Monday, August 27, 2012

Susan Briante's Utopia Minus

Utopia Minus is a haunting and haunted collection of post-industrial lyrics, what landscape painting would look like in the early 20th century, whereabout East Dallas.  And more than that: it's what happens to the self in such places, in this time, where all buildings are ruins in reverse, as Robert Smithson proposes.  In this sense, it feels very much like a post-9/11 book, where the apocalypse is not just the destruction of the Twin Towers, but the economic collapse as a result of rampant greed, unhinged capitalism, market meltdown.  Imperial hangover.

But somehow, the book offers a kind of wry hope--that beauty exists, that love is possible, that somehow we map ourselves a home. 
To whet your appetite for the book, read here.  And then get it.  Here's "Nail Guns in the Morning" :

Nail Guns in the Morning

Nail guns in the morning from the street behind my house,
Outside: tin roof, cement tabletops, “vast maw of modernity” (Sontag),
the UPS man, someone has painted all of my windows shut.

The study of trauma comes shortly after the steam engine,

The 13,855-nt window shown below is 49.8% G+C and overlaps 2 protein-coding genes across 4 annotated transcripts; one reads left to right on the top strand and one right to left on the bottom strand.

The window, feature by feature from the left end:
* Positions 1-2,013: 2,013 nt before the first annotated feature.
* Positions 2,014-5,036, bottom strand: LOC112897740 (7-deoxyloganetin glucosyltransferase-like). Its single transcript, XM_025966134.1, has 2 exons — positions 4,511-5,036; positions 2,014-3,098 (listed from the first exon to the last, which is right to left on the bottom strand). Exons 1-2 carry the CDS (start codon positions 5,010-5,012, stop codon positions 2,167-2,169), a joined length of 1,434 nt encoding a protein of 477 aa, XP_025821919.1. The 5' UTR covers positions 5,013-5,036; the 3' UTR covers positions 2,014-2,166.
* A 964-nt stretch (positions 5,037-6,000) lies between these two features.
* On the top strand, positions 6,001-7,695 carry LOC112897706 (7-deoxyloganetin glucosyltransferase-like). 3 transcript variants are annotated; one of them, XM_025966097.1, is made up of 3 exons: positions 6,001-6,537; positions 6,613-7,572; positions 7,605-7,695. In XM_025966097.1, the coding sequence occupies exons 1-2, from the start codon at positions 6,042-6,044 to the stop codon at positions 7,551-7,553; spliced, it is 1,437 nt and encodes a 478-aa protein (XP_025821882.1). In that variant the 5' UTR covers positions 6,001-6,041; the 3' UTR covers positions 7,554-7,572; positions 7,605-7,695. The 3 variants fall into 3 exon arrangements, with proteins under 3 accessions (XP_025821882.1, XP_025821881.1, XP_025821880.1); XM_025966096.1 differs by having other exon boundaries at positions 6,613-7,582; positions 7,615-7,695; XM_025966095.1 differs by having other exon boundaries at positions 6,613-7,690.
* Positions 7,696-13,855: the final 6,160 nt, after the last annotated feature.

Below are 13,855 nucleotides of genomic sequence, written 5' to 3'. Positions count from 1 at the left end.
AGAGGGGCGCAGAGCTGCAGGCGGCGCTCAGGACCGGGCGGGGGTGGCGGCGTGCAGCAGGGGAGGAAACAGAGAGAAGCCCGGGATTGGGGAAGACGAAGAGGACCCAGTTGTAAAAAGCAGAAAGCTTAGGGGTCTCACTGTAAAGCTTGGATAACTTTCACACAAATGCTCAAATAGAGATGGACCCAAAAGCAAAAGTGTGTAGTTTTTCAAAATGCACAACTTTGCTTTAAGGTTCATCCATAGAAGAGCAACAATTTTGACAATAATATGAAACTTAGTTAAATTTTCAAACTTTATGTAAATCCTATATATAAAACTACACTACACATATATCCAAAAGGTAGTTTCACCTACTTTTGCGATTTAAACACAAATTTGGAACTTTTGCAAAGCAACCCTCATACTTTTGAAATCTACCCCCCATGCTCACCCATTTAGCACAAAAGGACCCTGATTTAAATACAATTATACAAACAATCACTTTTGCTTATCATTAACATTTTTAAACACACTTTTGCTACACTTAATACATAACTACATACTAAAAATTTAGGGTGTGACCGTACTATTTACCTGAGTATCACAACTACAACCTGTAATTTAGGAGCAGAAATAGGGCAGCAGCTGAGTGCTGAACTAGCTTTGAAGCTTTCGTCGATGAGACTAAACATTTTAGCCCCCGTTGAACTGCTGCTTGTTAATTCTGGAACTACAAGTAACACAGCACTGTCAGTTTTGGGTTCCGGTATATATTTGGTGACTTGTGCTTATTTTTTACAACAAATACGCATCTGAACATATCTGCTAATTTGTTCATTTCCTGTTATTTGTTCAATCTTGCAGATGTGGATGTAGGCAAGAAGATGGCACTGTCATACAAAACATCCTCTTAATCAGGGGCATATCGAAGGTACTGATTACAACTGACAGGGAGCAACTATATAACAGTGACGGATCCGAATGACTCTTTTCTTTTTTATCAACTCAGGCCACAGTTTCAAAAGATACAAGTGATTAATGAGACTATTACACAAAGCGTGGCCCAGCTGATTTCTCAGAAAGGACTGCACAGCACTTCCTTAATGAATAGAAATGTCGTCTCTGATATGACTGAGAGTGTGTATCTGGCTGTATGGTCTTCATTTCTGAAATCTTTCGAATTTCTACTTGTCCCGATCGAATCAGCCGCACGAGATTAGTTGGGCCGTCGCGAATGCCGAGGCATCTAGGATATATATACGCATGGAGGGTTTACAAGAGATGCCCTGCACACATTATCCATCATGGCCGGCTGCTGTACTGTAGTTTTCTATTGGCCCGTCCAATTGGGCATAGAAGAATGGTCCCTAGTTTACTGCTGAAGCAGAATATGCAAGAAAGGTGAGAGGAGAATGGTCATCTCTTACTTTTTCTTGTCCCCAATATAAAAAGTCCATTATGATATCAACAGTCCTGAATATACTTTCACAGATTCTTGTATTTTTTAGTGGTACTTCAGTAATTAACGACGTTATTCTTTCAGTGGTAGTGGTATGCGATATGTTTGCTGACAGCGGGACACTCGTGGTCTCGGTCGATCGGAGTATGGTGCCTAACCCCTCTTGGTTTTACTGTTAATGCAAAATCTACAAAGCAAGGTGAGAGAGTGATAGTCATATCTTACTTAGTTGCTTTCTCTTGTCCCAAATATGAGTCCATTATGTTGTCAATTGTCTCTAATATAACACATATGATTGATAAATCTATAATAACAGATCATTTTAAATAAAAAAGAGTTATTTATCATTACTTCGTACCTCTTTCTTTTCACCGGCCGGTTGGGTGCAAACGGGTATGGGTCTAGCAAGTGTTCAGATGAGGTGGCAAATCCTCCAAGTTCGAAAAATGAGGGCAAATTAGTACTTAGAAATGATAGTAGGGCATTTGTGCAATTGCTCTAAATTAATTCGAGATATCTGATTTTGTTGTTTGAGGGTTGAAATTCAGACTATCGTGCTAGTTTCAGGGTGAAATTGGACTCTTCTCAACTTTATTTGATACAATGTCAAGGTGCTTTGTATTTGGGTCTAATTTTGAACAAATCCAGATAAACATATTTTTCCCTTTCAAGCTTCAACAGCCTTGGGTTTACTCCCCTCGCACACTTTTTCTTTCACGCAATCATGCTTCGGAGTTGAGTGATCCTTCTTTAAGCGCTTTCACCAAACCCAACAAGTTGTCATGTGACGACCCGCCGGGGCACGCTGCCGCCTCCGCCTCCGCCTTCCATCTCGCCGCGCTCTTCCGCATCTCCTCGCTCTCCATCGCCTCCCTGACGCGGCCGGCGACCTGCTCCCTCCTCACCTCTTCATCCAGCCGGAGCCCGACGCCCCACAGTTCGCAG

an affliction known as “railway spine,” characterized by headaches, fatigue,
difficulty in breathing, reduction of sexual potency, stammering, cold sweats.

Report from Charles Dickens, June 1865, after train wreck:
.............Wakes up in sudden alarm,
..............Dreams much.

Storms this afternoon in Dallas
in the parking lot of the Target/Best Buy/Payless Shopping Center,
big chalices of rain, contusioned sky over the east, big yellow bus moving north
toward the dark end of—what?—

this weather, this fiscal year, this end of empire during which I am reading
the circulars stuck in my screen door, ice waiting
in the highest breath of atmosphere.
It will get to us.

I am patient on the living room couch,
let water drain from the kitchen sink.
Last night over dirty dishes, I told Farid
I would never write a poem that just said: Stop the War.

So frequently, I want a witness. Sit with me,
C. Dickens, let me tell you how bad
the food is on Amtrak, how a Pullman position
was a plum job for freedman, how stevedores once owned the city
hall, how Indians shot at us through the windows of the smoking car.

Stop the war, stop the war, stop the war, stop the war, stop the war.

And another poem, "Other Denver Economies":

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